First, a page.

By Irvin Himmel
Whoso diggeth a pit shall fall therein: and he that rolleth a stone, it will return upon him (Prov. 26:27).
Long ago hunters made pits as traps for animals. This was a common method for capturing wild creatures. After the deep pit had been scooped out, branches and grass would be used to conceal the hole in the ground. But sometimes a careless hunter would forget the exact location of a trap and fall into it. Or, one might accidentally fall into the pit while attempting to approach it.
In preparation for warfare heavy stones were rolled up some height in order to hurl them down on the enemy. Caution had to be exercised in rolling the stone upward lest it roll down on the person trying to move it.
This proverb does more than acknowledge that one who digs a pit might fall into it, and one who rolls a stone might be crushed by the stone’s rolling back on him. It implies a principle that a person who devises an evil plot against another often becomes the victim of his own scheme. Many times someone experiences the harm which he designed for another. Maliciousness works like a boomerang.
“The thought that destruction prepared for others recoils upon its contriver, has found its expression everywhere among men in divers forms of proverbial sayings” (F. Delitzsch).
It is said of the wicked in Psalm 7:14-16, “Behold, he travaileth with iniquity, and hath conceived mischief, and brought forth falsehood. He made a pit, and digged it, and is fallen into the ditch which he made. His mischief shall return upon his own head, and his violent dealing shall come down upon his own pate.”
Case of Haman
A vivid illustration of the manner in which wicked schemes can backfire is found in the book of Esther. It is the case history of a man called Haman.
Esther was a lovely Jewish girl who was chosen to be the queen when Ahasuerus was king of Persia. The king promoted Haman the Agagite to be his prime minister. All the king’s servants and all in the king’s gate bowed and reverenced Haman. But Mordecai, a relative of Esther who had reared her, refused to bow before the arrogant Agagite.
Haman was full of wrath and resolved to destroy all the Jews throughout the kingdom, having learned that Mordecai was a Jew. It was kept secret that Esther was of the Jewish race. Haman convinced the king that there was a certain race of people dispersed in all the provinces who were rebellious toward the king’s laws, therefore should be destroyed. The king trusted Haman and authorized him to proceed. Official word went out that on a given date the Jews must be killed.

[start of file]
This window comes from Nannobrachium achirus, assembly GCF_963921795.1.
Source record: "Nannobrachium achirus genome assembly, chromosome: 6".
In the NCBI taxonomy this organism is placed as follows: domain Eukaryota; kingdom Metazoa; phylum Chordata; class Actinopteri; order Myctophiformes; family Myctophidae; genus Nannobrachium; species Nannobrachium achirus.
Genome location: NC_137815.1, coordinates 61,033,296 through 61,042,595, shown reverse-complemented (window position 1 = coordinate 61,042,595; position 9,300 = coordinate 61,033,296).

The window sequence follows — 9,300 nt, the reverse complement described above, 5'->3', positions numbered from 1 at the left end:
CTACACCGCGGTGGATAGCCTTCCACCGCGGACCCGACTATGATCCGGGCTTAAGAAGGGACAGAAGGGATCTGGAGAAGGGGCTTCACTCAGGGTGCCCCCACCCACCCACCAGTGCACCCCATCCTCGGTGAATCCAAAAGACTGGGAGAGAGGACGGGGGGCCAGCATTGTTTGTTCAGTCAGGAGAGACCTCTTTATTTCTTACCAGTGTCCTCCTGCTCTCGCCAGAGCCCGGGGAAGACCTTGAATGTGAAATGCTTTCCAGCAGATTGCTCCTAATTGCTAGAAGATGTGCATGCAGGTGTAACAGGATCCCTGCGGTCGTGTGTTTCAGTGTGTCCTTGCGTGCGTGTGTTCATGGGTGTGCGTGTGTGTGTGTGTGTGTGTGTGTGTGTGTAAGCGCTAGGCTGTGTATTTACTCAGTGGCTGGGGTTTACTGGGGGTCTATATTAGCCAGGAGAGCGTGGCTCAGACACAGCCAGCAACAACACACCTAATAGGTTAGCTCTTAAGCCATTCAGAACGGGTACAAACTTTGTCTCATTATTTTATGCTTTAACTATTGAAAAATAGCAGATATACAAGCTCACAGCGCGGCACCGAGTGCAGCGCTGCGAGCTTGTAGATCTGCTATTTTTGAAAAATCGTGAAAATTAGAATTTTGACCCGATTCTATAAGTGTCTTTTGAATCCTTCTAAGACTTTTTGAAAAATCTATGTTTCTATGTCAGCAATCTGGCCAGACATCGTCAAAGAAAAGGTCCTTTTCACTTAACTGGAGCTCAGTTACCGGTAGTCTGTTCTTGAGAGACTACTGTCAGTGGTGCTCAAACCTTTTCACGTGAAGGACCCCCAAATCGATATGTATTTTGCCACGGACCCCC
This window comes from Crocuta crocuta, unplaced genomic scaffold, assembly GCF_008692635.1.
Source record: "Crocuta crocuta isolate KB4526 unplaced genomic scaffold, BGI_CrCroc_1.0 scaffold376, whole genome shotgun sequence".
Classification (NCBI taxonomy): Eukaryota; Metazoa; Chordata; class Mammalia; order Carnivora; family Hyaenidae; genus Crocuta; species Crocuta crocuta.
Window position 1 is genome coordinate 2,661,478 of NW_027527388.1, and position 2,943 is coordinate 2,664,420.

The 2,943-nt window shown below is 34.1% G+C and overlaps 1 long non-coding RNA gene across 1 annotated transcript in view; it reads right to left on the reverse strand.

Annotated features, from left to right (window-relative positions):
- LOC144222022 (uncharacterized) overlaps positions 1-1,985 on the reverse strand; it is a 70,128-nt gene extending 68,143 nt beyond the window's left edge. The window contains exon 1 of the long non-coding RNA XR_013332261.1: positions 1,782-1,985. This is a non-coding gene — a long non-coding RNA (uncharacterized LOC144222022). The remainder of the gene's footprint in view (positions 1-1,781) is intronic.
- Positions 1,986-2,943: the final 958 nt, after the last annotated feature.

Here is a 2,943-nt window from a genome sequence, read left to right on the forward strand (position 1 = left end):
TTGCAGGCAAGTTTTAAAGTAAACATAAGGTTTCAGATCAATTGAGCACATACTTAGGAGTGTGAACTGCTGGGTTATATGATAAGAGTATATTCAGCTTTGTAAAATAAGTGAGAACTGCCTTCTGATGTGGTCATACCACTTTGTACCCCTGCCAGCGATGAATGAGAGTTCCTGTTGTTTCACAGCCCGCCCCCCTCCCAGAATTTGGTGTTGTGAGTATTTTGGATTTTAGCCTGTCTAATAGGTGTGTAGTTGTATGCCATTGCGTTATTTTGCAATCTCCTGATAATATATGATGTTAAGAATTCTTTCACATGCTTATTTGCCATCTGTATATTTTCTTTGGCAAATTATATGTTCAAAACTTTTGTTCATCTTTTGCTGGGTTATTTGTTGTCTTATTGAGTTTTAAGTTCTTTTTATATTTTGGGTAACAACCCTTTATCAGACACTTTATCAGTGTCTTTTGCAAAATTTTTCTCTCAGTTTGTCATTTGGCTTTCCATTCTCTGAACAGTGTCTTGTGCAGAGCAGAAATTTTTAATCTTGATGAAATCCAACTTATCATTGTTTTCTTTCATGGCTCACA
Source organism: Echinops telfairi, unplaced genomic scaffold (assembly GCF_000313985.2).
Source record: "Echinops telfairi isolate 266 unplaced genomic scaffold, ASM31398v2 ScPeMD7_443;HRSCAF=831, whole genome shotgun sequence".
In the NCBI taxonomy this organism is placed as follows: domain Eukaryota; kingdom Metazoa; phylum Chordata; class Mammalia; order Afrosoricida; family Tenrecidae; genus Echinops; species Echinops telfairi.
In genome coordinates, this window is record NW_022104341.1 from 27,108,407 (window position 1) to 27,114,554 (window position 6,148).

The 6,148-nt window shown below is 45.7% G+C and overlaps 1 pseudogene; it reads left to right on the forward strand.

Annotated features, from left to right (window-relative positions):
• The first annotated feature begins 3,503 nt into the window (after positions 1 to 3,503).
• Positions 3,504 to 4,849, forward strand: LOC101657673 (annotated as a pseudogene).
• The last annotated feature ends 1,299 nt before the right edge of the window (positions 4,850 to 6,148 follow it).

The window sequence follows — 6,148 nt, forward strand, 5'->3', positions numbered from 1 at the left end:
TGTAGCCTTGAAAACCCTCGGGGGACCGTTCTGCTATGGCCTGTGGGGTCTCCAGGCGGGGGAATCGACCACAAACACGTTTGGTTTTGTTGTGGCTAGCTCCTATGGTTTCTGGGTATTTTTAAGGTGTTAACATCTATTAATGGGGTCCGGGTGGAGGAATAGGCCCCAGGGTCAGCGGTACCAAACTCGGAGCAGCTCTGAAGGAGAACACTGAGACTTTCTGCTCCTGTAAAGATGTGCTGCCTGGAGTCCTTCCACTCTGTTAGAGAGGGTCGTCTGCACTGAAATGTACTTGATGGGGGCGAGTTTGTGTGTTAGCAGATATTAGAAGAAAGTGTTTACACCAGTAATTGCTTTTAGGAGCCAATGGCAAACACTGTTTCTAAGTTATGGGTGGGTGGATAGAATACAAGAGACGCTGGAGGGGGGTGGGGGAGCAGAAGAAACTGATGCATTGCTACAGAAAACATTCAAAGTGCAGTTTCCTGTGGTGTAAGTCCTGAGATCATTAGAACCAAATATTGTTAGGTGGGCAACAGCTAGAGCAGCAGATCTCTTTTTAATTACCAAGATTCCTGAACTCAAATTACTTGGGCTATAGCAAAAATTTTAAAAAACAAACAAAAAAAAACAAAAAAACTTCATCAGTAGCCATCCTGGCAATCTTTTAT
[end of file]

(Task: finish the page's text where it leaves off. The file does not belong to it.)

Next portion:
Mordecai sent word to Esther of this plot to exterminate the Jews. The courageous queen made plans to risk her life by approaching the king about this matter. In the meantime, Haman built gallows fifty cubits high, intending to ask the king’s permission to hang Mordecai. That night the king learned that long before a man named Mordecai had reported a plot against the king and had saved his life. When the king realized that Mordecai had never been honored for this noble deed, he spoke to Haman about how to honor a man who deserved high honor.
Haman supposed that he was the man to be honored, so he proposed a ride through the streets on the king’s horse, with the rider wearing the king’s crown and arrayed in royal apparel. How shocked and humiliated Haman was when he was ordered to bring Mordecai and have him honored in this manner.
Esther then disclosed to the king the wicked plot which Haman had devised to destroy her people. The king was full of wrath, and upon learning of the gallows which Haman had built for the hanging of Mordecai, ordered that Haman be hanged thereon. “So they hanged Haman on the gallows that he had prepared for Mordecai” (Esth. 7:10).
Avoid Wicked Schemes
Deceit, hate, and evil intent destroy the person possessed of such a wicked spirit. “While judgment for sin is, in the main, reserved for the hereafter, in many ways it begins even now” (W. Ralph Thompson).
The fact that evil plans so often backfire gives added reason for honesty and a spirit of holiness.
“A straightforward course is easy, and men are safe in it; but it requires more skill than most men are endowed with to manage a crooked and crafty policy safely, or so as to be safe themselves in pursuing such a course. A spider will weave a web for flies with no dangers to himself, for he is made for that, and acts as if he understood all the intricacies of his own web, and may move safely over it in every direction; but man was made to accomplish his purposes in an open and upright way, not by fraud and deceit; hence, when he undertakes a tortuous and crooked course – a plan of secret and scheming policy – in order to ruin others, it often becomes unmanageable by his own skill, or is suddenly sprung upon himself. No one can overvalue a straightforward course in its influence on our ultimate happiness; no one can overestimate the guilt and danger of a crooked and secret policy in devising plans of evil” (Albert Barnes).
Beware of wicked plans; they will boomerang sooner or later.
Guardian of Truth XXXI: 2, p. 44
January 15, 1987